With X11/NeWS you will be able to write your window manager in PostScript (or rather, an extended PostScript based language), and it will be able to manage you NeWS windows AND your X windows. For an example of what a PostScript window manager can do, grab a copy of my pie menu window manager for NeWS 1.1, and take a look and feel free! (ftp to, login as anonymous, cd NeWS/hacks, get and, and psh 'em into your NeWS server.)


Date: Fri, 20 May 88 09:46:29 EDT
From: Eric Marshall <>
Subject: Re: class NeatWindow

Neato indeed.

First let me start off by saying that I think what your neat window software did was to change the textual pie menu selections with graphical selections. Assuming that's correct, on to the evaluation! Here are the questions who wanted answered.

Which functions were obvious by their direction, or their labeling?

With only one exception, all of the selections did what I thought they would do. I did not recognize the redraw operation.

How would you change the labels to make their meanings clearer?

I think the redraw selection is fine, I'll just have to remember what it means.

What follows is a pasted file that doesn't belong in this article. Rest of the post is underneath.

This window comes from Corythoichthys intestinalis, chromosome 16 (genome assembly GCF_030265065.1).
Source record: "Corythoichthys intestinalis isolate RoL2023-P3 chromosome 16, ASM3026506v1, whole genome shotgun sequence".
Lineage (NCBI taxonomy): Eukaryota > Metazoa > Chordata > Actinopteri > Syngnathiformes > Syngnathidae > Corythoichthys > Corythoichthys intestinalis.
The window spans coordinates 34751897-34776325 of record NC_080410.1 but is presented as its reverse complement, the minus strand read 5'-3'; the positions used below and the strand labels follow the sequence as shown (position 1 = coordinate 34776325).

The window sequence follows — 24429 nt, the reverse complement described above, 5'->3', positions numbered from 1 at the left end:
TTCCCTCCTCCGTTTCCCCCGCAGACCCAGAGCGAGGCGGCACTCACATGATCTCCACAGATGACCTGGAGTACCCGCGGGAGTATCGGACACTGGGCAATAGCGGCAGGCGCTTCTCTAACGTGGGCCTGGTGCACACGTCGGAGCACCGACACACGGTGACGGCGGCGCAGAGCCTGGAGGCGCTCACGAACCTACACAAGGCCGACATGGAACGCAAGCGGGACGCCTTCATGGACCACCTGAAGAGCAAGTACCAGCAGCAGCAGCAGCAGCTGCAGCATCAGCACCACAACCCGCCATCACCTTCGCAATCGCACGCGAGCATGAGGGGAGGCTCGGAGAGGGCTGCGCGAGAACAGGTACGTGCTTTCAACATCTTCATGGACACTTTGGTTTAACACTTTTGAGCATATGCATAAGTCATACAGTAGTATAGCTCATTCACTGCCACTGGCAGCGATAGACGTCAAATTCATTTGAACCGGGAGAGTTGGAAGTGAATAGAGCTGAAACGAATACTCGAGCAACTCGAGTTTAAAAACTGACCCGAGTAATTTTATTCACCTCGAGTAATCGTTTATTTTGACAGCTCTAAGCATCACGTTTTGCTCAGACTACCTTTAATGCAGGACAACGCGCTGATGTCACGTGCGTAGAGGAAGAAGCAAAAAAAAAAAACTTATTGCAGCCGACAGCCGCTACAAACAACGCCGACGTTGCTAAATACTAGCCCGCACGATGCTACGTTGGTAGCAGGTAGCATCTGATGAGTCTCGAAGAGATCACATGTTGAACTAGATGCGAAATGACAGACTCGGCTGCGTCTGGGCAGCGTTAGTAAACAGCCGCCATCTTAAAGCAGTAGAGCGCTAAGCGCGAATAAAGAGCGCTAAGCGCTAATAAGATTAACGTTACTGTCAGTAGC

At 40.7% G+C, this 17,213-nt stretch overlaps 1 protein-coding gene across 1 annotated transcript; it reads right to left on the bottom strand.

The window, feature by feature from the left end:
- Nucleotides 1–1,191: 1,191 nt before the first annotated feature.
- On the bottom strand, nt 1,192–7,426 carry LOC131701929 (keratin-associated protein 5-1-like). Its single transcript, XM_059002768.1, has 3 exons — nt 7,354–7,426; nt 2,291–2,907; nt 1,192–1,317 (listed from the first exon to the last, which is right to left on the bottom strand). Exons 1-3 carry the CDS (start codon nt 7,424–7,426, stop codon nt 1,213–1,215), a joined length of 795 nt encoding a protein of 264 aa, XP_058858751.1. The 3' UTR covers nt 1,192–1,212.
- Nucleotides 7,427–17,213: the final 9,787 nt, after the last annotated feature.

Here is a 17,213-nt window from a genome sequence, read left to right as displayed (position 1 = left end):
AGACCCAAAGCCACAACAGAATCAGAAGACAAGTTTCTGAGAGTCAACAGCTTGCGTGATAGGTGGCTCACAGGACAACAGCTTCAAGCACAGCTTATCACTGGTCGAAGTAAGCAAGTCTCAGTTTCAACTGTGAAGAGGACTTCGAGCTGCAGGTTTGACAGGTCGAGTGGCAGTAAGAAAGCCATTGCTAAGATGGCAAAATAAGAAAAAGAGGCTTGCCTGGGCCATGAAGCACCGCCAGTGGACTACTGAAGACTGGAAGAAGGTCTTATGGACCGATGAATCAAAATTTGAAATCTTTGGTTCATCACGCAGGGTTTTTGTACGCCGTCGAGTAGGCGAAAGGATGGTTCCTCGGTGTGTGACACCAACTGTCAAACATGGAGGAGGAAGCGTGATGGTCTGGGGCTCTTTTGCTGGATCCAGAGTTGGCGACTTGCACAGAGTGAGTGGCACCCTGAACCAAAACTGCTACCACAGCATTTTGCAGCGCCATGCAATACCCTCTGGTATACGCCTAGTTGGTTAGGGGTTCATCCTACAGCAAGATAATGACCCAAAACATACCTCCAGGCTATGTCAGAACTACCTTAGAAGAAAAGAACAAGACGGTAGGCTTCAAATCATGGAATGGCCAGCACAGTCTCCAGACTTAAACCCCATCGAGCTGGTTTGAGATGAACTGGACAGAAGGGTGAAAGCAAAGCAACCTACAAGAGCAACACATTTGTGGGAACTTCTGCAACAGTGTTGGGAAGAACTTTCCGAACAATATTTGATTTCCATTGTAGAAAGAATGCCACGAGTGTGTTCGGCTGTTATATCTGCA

Why do you think the selections are arranged the way they are?

The positional selections, e.g. corners or sides, are obvious. Selections like zap, redraw, etc. I don't know.

What mnemonic tricks can you think of to remember the selection directions?

I think they are fine.

After using them for a while, which selections do you find yourself mousing into without looking at the menu?

All of them.

And now for some silly philosophy about pie menus.

I think pie menus are very good when the user is familiar with the contents of the menus, as there is a constant selection time for all of the menu elements. This supports those "expert" users out there. The disadvantage to the textual-based menu selections is that the menu text is difficult to browse through. Most people are not accustomed to reading in circles. This is were the neat windows are a benefit. Using the graphic representation, I am able to comprehend an entire menu with only a single image of it. As with any graphic-based representation, there is never going to be easily understandable icons for everything (text isn't perfect either, but for practical purposes it is). This has always been the downer for icon-based stuff, and I don't know if good general purpose solutions will ever be found. I am looking forward to your future updates.

Eric Marshall
Software Productivity Consortium
1880 North Campus Commons Drive
Reston, VA 22091

Date: Sun, 5 Jun 88 03:11:10 EDT
From: Don Hopkins <>
Subject: class NeatWindow

Sorry about the slow response time -- but now exams are over and I'm free for the summer!!

Thanks a lot for your feedback about! I'm glad to hear you found it comprehensible and easy to use.